Reviving Farming Should Be Part of the Economic Agenda

We are having a kind of Marshall Plan for the transport sector, IT sector, and virtually all other sectors, apart from agriculture. Sure, land matters are set to be fairly sorted with the reorganisation of land registration and ownership files, which essentially should make many people see land more as a productive resource. However, more will need to be done to ensure that agriculture is at the forefront of discussions on Kenya’s economic agenda.

And it’s easy to see why agriculture should be given utmost priority. For one, nearly three out of every five jobs are linked to agriculture either directly or indirectly. Secondly, and perhaps most importantly, agriculture will ensure that there is enough food, and in this, food could be of strategic importance, just as we see it elsewhere in the world. Everyone reminds us that Israel is a desert yet exports oranges and so many other agricultural produce, mainly because of the investment of the state and private sector in the agricultural sector. Similarly, Middle Eastern countries are leasing up thousands of acres of land in Africa and other parts of the developing world, so that their populations back home are assured of constant supply of food.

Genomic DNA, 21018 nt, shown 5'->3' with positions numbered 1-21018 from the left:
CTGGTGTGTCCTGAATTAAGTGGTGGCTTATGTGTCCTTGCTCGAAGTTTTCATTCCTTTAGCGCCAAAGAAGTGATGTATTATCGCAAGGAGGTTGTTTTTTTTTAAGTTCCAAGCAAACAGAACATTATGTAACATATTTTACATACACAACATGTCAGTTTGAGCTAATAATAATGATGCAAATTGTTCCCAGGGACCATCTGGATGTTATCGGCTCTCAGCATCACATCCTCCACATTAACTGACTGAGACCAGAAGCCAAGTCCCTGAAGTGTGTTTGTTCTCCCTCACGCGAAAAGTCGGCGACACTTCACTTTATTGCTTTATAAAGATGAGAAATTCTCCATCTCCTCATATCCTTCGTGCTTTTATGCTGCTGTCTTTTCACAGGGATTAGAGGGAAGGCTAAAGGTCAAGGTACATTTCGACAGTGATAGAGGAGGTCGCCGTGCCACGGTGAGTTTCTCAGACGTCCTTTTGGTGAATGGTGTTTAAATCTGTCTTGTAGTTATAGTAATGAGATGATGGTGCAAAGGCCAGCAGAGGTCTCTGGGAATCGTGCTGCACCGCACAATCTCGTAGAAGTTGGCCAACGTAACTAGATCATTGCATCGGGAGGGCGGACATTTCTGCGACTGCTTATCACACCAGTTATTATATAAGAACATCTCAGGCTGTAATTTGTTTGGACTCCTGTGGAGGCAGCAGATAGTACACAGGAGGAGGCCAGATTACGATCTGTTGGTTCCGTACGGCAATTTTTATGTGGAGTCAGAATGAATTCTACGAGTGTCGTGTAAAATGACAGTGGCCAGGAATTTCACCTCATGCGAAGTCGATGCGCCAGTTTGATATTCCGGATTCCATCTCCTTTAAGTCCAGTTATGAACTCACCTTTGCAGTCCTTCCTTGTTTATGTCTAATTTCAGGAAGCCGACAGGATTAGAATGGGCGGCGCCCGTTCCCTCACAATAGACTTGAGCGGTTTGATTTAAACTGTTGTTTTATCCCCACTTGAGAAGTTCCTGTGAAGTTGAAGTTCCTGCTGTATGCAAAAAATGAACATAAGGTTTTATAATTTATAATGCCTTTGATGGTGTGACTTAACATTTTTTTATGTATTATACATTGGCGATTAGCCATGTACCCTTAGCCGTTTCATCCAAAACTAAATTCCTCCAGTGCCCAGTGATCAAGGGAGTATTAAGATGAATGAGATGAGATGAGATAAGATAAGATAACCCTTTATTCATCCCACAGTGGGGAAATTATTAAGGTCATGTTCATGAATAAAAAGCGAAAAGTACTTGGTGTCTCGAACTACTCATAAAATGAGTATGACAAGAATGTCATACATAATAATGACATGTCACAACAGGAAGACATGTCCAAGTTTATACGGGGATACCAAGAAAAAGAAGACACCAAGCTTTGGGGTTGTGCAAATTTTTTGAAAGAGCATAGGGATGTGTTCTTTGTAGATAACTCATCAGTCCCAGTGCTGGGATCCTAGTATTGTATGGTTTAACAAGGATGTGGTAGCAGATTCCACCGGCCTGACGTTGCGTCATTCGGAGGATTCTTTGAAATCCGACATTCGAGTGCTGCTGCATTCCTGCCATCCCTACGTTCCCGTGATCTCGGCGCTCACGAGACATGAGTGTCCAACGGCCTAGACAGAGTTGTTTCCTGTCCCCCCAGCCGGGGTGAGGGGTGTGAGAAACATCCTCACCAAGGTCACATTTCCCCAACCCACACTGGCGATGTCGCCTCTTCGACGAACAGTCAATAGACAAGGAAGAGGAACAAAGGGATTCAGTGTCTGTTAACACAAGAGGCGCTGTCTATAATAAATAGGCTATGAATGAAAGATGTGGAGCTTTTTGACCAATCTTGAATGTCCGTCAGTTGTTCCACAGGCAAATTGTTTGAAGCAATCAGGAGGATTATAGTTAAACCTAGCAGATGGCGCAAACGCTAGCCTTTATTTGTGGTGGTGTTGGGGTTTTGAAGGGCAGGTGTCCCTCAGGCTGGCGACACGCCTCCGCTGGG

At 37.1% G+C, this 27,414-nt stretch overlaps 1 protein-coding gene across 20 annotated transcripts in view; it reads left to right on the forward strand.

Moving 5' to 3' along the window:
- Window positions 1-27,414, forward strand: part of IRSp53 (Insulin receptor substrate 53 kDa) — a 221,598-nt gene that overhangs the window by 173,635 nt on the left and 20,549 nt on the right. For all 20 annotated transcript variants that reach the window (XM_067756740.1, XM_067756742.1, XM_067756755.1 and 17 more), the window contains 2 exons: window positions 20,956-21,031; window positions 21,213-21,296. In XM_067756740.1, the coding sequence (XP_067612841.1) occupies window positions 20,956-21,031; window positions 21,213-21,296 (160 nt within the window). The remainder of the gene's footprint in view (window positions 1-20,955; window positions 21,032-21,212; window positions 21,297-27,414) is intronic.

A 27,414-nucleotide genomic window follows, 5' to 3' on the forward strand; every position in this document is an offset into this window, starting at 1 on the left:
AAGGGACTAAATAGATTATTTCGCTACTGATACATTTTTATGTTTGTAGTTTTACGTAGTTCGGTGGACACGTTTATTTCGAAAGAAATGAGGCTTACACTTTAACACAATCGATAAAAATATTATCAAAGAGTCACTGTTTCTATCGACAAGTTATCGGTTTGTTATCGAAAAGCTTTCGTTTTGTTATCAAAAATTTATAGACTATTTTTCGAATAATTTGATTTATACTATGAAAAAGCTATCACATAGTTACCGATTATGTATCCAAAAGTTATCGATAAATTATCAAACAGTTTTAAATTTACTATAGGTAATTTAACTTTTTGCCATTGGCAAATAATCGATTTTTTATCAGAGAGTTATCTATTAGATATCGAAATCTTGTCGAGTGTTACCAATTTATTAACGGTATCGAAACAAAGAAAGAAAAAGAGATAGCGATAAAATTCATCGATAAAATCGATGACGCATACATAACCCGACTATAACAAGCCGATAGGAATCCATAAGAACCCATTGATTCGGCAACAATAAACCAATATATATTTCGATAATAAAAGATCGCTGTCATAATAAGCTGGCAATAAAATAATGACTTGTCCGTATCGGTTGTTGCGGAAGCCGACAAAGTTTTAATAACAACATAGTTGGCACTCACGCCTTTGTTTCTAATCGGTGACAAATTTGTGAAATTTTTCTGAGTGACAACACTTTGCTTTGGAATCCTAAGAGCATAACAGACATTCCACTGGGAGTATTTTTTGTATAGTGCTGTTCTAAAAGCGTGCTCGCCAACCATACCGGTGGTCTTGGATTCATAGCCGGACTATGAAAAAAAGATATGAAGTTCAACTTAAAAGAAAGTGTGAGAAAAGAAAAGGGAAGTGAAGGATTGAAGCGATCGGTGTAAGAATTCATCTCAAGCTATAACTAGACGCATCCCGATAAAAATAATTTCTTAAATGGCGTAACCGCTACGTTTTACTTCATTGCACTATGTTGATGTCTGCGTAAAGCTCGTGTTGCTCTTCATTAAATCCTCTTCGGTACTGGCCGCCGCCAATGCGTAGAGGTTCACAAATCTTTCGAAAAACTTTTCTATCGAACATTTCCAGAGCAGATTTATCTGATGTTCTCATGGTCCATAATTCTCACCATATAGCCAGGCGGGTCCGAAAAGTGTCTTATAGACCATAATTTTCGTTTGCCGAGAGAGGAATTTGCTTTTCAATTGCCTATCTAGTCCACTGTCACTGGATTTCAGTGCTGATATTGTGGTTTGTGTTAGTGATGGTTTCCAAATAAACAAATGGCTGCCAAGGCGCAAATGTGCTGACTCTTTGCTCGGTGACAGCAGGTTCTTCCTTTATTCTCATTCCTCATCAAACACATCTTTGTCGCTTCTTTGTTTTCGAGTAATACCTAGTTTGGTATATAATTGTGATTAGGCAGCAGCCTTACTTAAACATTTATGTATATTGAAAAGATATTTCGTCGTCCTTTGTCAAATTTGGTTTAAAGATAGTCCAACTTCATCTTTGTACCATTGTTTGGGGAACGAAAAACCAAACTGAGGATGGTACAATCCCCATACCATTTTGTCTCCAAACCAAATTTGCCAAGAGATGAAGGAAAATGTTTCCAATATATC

Once upon a time, there were agricultural extension officers that were stationed in almost every village. They could advise farmers on the latest agricultural trends, and on farming best practices. Similarly, there were animal breeding and artificial insemination centers which used to be located in the major agricultural towns in the country. However, these facilities are getting weaker, and with the proliferation of private AI facilities, it is now very hard to ascertain the quality of animal breeds, and some farmers are now importing these breeds from abroad at very exorbitant prices.

Still, while the government no doubt deserves to be lauded for the irrigation activities that have been kicked off in Galana in the Coast, still more acreage deserves to be under irrigation, especially considering how the rainfall patterns have become erratic these days. Still, the most important, perhaps the only one factor that will ensure that more money is in farmers’ hands is ensuring that farmers have direct access to a ready market that is willing to pay value for money.

The Star (Nairobi)

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